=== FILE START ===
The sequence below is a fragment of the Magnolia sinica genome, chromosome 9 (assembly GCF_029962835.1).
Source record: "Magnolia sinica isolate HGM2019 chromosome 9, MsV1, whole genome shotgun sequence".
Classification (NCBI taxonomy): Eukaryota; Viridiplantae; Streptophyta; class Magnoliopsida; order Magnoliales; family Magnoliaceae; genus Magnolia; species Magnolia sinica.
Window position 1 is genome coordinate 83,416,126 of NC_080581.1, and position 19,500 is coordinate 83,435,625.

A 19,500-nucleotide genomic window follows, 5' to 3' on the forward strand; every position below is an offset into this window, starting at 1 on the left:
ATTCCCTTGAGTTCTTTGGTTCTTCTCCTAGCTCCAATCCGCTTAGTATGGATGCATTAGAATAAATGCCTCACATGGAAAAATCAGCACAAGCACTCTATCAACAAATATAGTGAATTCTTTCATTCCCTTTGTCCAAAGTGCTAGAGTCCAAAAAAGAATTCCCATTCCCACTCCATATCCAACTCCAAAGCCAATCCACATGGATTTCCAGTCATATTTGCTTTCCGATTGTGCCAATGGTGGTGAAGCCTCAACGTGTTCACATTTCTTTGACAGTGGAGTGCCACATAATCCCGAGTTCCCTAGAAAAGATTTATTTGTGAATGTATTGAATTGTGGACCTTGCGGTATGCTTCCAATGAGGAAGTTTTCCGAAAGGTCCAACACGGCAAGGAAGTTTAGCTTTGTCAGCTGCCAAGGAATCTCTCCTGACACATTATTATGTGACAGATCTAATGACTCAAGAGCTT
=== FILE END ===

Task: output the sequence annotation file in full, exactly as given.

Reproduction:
The sequence below is a fragment of the Magnolia sinica genome, chromosome 9 (assembly GCF_029962835.1).
Source record: "Magnolia sinica isolate HGM2019 chromosome 9, MsV1, whole genome shotgun sequence".
Classification (NCBI taxonomy): Eukaryota; Viridiplantae; Streptophyta; class Magnoliopsida; order Magnoliales; family Magnoliaceae; genus Magnolia; species Magnolia sinica.
Window position 1 is genome coordinate 83,416,126 of NC_080581.1, and position 19,500 is coordinate 83,435,625.

A 19,500-nucleotide genomic window follows, 5' to 3' on the forward strand; every position below is an offset into this window, starting at 1 on the left:
ATTCCCTTGAGTTCTTTGGTTCTTCTCCTAGCTCCAATCCGCTTAGTATGGATGCATTAGAATAAATGCCTCACATGGAAAAATCAGCACAAGCACTCTATCAACAAATATAGTGAATTCTTTCATTCCCTTTGTCCAAAGTGCTAGAGTCCAAAAAAGAATTCCCATTCCCACTCCATATCCAACTCCAAAGCCAATCCACATGGATTTCCAGTCATATTTGCTTTCCGATTGTGCCAATGGTGGTGAAGCCTCAACGTGTTCACATTTCTTTGACAGTGGAGTGCCACATAATCCCGAGTTCCCTAGAAAAGATTTATTTGTGAATGTATTGAATTGTGGACCTTGCGGTATGCTTCCAATGAGGAAGTTTTCCGAAAGGTCCAACACGGCAAGGAAGTTTAGCTTTGTCAGCTGCCAAGGAATCTCTCCTGACACATTATTATGTGACAGATCTAATGACTCAAGAGCTT